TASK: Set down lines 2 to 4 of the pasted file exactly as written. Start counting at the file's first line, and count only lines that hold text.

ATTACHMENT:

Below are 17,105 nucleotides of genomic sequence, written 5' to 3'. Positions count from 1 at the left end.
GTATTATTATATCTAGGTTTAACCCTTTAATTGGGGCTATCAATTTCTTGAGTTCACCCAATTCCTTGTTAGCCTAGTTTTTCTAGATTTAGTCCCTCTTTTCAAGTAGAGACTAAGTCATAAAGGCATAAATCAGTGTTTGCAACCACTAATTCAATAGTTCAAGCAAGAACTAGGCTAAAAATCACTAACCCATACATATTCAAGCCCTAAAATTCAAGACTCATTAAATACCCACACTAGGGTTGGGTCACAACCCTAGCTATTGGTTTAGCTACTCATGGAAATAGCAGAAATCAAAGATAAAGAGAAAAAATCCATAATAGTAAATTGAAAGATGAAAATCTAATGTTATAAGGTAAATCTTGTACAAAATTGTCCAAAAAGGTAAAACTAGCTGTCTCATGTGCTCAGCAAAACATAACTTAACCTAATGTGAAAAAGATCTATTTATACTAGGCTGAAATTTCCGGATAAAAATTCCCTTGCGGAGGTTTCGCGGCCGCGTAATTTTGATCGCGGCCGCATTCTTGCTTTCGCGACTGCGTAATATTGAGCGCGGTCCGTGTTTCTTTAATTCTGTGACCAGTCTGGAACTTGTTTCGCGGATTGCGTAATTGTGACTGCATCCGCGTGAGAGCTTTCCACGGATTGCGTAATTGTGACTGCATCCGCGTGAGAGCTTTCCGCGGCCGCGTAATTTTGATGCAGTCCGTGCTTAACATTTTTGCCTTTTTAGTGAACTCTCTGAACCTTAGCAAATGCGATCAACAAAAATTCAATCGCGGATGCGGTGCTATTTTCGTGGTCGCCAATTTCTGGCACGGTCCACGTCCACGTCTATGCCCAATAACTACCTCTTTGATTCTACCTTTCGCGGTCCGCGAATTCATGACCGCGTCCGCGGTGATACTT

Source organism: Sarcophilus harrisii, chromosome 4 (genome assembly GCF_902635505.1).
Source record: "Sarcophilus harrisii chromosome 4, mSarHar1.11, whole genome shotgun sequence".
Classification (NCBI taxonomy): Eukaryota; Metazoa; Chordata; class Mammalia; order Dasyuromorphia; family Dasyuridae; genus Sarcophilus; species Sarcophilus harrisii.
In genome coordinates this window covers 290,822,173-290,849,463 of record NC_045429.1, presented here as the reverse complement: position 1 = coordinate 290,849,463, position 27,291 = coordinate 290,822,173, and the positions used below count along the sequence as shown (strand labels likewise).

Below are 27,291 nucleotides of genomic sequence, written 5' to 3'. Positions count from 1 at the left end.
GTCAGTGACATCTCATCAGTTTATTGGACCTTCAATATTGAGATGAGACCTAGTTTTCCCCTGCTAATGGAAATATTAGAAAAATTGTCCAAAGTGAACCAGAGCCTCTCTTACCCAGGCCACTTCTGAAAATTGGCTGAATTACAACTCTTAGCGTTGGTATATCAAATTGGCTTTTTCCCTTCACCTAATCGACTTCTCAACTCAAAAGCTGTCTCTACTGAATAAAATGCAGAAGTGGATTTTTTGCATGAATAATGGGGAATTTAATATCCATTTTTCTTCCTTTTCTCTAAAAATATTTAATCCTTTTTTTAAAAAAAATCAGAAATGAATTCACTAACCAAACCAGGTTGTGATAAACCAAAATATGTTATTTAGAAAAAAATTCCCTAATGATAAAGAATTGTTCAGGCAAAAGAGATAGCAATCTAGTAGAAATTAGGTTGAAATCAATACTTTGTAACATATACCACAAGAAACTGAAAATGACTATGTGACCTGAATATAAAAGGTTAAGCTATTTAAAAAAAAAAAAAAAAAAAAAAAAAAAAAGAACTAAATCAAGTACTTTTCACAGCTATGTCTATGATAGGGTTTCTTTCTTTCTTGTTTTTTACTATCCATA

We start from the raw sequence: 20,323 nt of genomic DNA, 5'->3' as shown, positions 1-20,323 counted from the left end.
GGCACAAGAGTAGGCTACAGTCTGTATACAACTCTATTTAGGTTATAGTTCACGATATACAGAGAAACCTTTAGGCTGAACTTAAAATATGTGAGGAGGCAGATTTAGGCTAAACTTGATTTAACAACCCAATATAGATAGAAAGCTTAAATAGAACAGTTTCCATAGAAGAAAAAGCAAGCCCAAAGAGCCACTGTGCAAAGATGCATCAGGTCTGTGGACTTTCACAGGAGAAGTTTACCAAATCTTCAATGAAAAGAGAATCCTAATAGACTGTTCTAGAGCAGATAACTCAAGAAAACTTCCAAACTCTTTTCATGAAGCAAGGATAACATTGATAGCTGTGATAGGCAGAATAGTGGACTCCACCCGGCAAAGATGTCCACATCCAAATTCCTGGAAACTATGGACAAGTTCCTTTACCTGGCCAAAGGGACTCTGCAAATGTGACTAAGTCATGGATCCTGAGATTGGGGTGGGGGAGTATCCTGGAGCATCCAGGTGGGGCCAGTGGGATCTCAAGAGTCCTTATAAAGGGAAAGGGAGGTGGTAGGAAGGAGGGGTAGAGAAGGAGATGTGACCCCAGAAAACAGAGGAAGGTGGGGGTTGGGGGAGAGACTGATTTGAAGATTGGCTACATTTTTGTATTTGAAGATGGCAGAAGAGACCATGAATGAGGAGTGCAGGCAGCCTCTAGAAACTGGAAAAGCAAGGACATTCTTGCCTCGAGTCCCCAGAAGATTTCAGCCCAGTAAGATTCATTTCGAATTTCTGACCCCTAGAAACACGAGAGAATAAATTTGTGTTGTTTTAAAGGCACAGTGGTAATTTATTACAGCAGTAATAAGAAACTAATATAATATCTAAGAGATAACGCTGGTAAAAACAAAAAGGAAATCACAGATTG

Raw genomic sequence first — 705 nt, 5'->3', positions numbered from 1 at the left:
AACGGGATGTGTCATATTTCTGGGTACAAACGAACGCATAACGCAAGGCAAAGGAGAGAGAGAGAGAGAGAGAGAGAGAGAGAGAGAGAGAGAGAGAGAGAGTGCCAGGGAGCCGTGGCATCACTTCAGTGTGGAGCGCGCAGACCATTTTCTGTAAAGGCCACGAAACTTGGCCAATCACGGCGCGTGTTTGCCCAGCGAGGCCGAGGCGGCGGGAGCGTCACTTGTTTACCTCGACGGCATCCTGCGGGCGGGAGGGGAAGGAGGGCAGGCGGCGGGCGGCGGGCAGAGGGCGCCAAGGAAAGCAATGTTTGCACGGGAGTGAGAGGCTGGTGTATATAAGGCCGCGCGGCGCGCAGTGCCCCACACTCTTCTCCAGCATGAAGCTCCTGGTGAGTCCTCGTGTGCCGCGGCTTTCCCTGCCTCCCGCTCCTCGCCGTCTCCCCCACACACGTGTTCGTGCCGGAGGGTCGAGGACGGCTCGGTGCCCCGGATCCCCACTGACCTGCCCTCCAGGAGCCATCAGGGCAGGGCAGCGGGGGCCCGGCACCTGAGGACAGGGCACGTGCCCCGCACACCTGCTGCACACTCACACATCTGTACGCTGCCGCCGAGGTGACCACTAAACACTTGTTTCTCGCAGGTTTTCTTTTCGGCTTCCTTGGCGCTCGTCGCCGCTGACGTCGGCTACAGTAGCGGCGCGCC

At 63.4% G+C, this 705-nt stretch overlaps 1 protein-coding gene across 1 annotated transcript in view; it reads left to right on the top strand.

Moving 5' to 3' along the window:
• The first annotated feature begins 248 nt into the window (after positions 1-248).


GTATTATTATATCTAGGTTTAACCCTTTAATTGGGGCTATCAATTTCTTGAGTTCACCCAATTCCTTGTTAGCCTAGTTTTTCTAGATTTAGTCCCTCTTTTCAAGTAGAGACTAAGTCATAAAGGCATAAATCAGTGTTTGCAACCACTAATTCAATAGTTCAAGCAAGAACTAGGCTAAAAATCACTAACCCATACATATTCAAGCCCTAAAATTCAAGACTCATTAAATACCCACACTAGGGTTGGGTCACAACCCTAGCTATTGGTTTAGCTACTCATGGAAATAGCAGAAATCAAAGATAAAGAGAAAAAATCCATAATAGTAAATTGAAAGATGAAAATCTAATGTTATAAGGTAAATCTTGTACAAAATTGTCCAAAAAGGTAAAACTAGCTGTCTCATGTGCTCAGCAAAACATAACTTAACCTAATGTGAAAAAGATCTATTTATACTAGGCTGAAATTTCCGGATAAAAATTCCCTTGCGGAGGTTTCGCGGCCGCGTAATTTTGATCGCGGCCGCATTCTTGCTTTCGCGACTGCGTAATATTGAGCGCGGTCCGTGTTTCTTTAATTCTGTGACCAGTCTGGAACTTGTTTCGCGGATTGCGTAATTGTGACTGCATCCGCGTGAGAGCTTTCCACGGATTGCGTAATTGTGACTGCATCCGCGTGAGAGCTTTCCGCGGCCGCGTAATTTTGATGCAGTCCGTGCTTAACATTTTTGCCTTTTTAGTGAACTCTCTGAACCTTAGCAAATGCGATCAACAAAAATTCAATCGCGGATGCGGTGCTATTTTCGTGGTCGCCAATTTCTGGCACGGTCCACGTCCACGTCTATGCCCAATAACTACCTCTTTGATTCTACCTTTCGCGGTCCGCGAATTCATGACCGCGTCCGCGGTGATACTT

Source organism: Sarcophilus harrisii, chromosome 4 (genome assembly GCF_902635505.1).
Source record: "Sarcophilus harrisii chromosome 4, mSarHar1.11, whole genome shotgun sequence".